13 August 1999 | RHW5000
More Realistic than 1935 Legend
I first heard of this movie in the spring of 1996. It surprised me to learn that there was a remake to the 1935 Mutiny on the Bounty which I had recently watched for the 10th time. I hardly figured that the likes of a slurring Marlon Brando as Fletcher Christian and a cast of personally unfamiliar characters("who was Trevor Howard",I asked myself) could top the swashbuckling Clark Gable as Christian and the ripping story that the cast of the 1935 gem pulled off. How wrong I was to doubt the 1962 Mutiny on the Bounty. I loved it! I do not think that it is better than the 1935 Mutiny on the Bounty, but it stands as a different take. While the older Mutiny told a by the numbers high-seas adventure with sword fights and glitzy hollywood melodrama, the 1962 version turns out to as less of an action movie and more of a drama. It chooses to downplay the story more to better concentrate on the surprisly complex characters. How complex? Take the tormented Mr. Fryer, Captain Bligh's 3rd in command. He sees the wrongful treatment that his captain is giving the crew, but he does not want to go against the navy. On the other hand, there is McCoy, the old 30 year veteran--someone who seemly would have experienced cruelty similar to Bligh's--who mutinied along with the younger members. Then there is Brown, who ever the gentleman, tries to be loyal to Bligh,but, in the end, he must obey his gentle ways and go against the captain's harsh methods. Although Mills plays a key role in the film, his character does not hold much mystery; the captain overreacts too much, and he does not think it right. He does something about it. All of these different characters and more, play off one another beautifully. When the mutiny does happen, watching them work together(or against each other) is truly beautiful. The production values stir the soul. The gigantic bounty, the breathtaking location footage of Tahiti, the vast panaramic shots of the Atlantic Ocean, and the loud/proud moody score accented with Tahitian percussion. The dialogue is quick, clever and too the point.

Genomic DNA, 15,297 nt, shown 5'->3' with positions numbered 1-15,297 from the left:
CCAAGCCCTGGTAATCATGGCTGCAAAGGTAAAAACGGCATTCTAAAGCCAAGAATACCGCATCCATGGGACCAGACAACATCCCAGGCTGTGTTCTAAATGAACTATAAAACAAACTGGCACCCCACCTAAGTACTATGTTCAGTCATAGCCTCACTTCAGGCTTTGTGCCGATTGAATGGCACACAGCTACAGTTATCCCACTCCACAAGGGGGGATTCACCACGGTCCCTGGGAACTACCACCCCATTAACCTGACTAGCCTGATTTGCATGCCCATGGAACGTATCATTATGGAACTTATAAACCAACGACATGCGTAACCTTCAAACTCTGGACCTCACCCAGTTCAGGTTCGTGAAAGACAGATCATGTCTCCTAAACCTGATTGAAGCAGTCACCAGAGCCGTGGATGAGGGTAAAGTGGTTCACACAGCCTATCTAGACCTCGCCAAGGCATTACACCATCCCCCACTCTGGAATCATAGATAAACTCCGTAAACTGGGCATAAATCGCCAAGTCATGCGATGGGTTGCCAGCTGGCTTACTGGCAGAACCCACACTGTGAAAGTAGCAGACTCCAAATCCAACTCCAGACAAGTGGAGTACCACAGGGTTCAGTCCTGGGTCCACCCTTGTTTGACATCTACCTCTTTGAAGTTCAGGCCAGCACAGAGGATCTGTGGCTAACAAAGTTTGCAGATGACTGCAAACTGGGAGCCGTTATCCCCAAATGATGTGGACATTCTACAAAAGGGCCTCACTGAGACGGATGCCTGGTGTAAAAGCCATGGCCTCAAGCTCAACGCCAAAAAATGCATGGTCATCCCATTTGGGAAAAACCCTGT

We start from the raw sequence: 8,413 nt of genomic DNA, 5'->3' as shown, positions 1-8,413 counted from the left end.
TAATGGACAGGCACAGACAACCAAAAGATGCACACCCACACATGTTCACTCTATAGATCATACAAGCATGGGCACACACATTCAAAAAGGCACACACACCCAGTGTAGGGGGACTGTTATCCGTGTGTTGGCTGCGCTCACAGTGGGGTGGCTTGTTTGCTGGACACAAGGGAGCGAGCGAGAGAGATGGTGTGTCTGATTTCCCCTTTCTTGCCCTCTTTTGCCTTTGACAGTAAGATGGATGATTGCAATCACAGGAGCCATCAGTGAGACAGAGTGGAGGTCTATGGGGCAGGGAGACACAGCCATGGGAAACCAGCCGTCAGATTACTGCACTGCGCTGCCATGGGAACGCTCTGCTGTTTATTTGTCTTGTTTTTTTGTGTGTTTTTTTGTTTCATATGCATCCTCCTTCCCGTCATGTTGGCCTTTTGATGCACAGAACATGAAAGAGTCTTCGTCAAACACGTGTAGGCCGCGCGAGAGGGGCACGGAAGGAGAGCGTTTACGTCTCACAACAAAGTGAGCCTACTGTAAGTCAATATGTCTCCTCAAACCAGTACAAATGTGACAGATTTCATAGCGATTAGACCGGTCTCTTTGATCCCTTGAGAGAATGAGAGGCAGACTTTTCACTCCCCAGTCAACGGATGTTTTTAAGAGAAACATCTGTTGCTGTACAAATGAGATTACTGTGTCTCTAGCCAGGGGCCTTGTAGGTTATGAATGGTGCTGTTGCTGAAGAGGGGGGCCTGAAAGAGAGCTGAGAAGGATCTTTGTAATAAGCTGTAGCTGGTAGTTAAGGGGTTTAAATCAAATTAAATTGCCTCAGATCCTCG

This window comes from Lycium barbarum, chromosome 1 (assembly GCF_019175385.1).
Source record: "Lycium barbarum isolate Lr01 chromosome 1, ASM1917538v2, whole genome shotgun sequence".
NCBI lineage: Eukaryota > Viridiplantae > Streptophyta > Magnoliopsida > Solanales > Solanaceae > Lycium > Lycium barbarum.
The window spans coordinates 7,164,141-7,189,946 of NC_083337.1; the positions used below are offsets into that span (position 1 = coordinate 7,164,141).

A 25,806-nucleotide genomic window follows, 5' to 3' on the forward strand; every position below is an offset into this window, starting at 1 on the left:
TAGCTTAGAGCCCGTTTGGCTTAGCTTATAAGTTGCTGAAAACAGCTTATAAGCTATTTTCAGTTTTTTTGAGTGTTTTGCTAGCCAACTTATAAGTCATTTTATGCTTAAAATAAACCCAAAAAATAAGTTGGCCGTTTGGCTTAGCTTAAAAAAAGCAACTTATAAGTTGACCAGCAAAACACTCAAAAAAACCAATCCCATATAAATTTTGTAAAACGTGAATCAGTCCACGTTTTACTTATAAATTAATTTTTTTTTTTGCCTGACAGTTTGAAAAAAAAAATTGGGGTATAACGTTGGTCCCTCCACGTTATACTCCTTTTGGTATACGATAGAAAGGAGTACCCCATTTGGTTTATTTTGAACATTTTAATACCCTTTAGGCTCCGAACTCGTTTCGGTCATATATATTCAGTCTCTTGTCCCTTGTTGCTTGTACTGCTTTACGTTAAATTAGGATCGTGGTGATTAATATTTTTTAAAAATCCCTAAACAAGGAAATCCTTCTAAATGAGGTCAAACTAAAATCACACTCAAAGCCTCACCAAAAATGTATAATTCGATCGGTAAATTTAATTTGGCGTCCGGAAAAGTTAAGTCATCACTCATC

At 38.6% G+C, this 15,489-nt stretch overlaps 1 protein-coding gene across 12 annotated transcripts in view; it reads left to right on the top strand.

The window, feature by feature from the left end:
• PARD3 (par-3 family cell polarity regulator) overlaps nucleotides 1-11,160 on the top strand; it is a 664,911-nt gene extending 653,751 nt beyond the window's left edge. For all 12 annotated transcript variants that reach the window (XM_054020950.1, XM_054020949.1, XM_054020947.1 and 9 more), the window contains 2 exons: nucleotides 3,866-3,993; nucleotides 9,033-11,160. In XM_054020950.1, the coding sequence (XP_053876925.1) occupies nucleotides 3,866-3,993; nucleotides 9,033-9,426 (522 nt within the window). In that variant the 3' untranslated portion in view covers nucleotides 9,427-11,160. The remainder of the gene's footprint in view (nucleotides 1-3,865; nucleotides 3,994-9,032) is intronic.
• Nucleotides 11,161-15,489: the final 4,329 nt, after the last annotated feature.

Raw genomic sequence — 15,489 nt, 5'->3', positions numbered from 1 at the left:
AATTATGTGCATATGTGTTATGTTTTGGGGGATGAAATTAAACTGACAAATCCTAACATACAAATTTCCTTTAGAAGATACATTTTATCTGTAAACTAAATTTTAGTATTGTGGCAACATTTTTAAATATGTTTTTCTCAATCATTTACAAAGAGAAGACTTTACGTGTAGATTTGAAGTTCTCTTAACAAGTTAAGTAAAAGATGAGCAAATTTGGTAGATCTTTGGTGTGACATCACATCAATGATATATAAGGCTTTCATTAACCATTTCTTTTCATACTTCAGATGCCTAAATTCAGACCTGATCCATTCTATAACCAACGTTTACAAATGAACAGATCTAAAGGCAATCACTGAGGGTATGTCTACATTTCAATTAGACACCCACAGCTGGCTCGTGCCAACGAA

All of these elements help to elevate the core story in Mutiny on the Bounty: Bligh and Christian. As Bligh, Trevor Howard changes the character immortalized by Charles Laughten in the 1935 version. Instead of inhuman, demonic tyrant, Howard portrays Bligh simply as an excruciatingly stern captain focused(a little overzealously) on doing the best job that he can. If his mean do not pursue his goals with the same fervor. He gets impatient then frustrated then angry and then violent all in quick succession. He makes for a very realistically workaholic without a life, and he wants everyone else to be a workaholic, too. I thought Clark Gable's Fletcher Christian could not be topped...until I saw Marlon Brando undergo a sheer transformation playing the role. After seeing Brando in ON THE WATERFRONT and the equally American THE GODFATHER, I could not imagine him playing 18th Century British officer...but he did. Brando perfects the haughty, posturing walk. He perfects the clipped, accented speech. He perfects the foppish, effeminate walk of a "true" English gentlemen of high-born connections. Brando does it so remarkably well that one cannot imagine such sissified character leading a mutiny against a tyrannical man like Bligh. Brando's transformation of Christian from sissy to mutiny leader baffles. Unlike Gable, he doesn't gloss over the decision to be a mutineer. Gable made it look easy and as the "right thing to do". Realistically, is it the right thing to do? To throw away your career that you worked hard for? To throw away your life? All for the sake of a feeling a moral belief? It may sound hard, but when faced with a such a delimma, it can be agonizing...which is exactly what Brando captures to a tee, right down to the last frame.
Mutiny on the Boutny 1962 truly needs to be seen. Please don't listen to critics. This movie is fantastic.